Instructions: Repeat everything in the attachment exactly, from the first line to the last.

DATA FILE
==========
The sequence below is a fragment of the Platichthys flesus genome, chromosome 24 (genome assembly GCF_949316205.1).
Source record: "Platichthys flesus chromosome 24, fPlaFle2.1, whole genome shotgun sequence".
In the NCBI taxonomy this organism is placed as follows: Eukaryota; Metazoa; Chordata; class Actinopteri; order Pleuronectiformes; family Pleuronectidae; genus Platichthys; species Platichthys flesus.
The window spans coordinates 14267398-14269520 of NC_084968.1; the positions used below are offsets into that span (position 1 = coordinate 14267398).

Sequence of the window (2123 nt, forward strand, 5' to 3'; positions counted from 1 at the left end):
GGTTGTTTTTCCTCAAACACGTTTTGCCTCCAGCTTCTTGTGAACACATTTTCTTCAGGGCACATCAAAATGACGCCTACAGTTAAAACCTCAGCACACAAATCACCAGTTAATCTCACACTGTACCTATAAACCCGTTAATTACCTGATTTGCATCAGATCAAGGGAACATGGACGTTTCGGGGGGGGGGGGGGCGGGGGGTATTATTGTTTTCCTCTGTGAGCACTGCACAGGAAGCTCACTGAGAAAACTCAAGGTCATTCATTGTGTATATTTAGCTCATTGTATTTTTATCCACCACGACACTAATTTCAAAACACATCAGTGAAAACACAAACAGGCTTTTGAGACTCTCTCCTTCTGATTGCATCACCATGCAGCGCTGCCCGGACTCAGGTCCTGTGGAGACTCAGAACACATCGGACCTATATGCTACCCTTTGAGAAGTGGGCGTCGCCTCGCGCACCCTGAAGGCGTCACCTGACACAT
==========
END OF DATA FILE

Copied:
The sequence below is a fragment of the Platichthys flesus genome, chromosome 24 (genome assembly GCF_949316205.1).
Source record: "Platichthys flesus chromosome 24, fPlaFle2.1, whole genome shotgun sequence".
In the NCBI taxonomy this organism is placed as follows: Eukaryota; Metazoa; Chordata; class Actinopteri; order Pleuronectiformes; family Pleuronectidae; genus Platichthys; species Platichthys flesus.
The window spans coordinates 14267398-14269520 of NC_084968.1; the positions used below are offsets into that span (position 1 = coordinate 14267398).

Sequence of the window (2123 nt, forward strand, 5' to 3'; positions counted from 1 at the left end):
GGTTGTTTTTCCTCAAACACGTTTTGCCTCCAGCTTCTTGTGAACACATTTTCTTCAGGGCACATCAAAATGACGCCTACAGTTAAAACCTCAGCACACAAATCACCAGTTAATCTCACACTGTACCTATAAACCCGTTAATTACCTGATTTGCATCAGATCAAGGGAACATGGACGTTTCGGGGGGGGGGGGGGCGGGGGGTATTATTGTTTTCCTCTGTGAGCACTGCACAGGAAGCTCACTGAGAAAACTCAAGGTCATTCATTGTGTATATTTAGCTCATTGTATTTTTATCCACCACGACACTAATTTCAAAACACATCAGTGAAAACACAAACAGGCTTTTGAGACTCTCTCCTTCTGATTGCATCACCATGCAGCGCTGCCCGGACTCAGGTCCTGTGGAGACTCAGAACACATCGGACCTATATGCTACCCTTTGAGAAGTGGGCGTCGCCTCGCGCACCCTGAAGGCGTCACCTGACACAT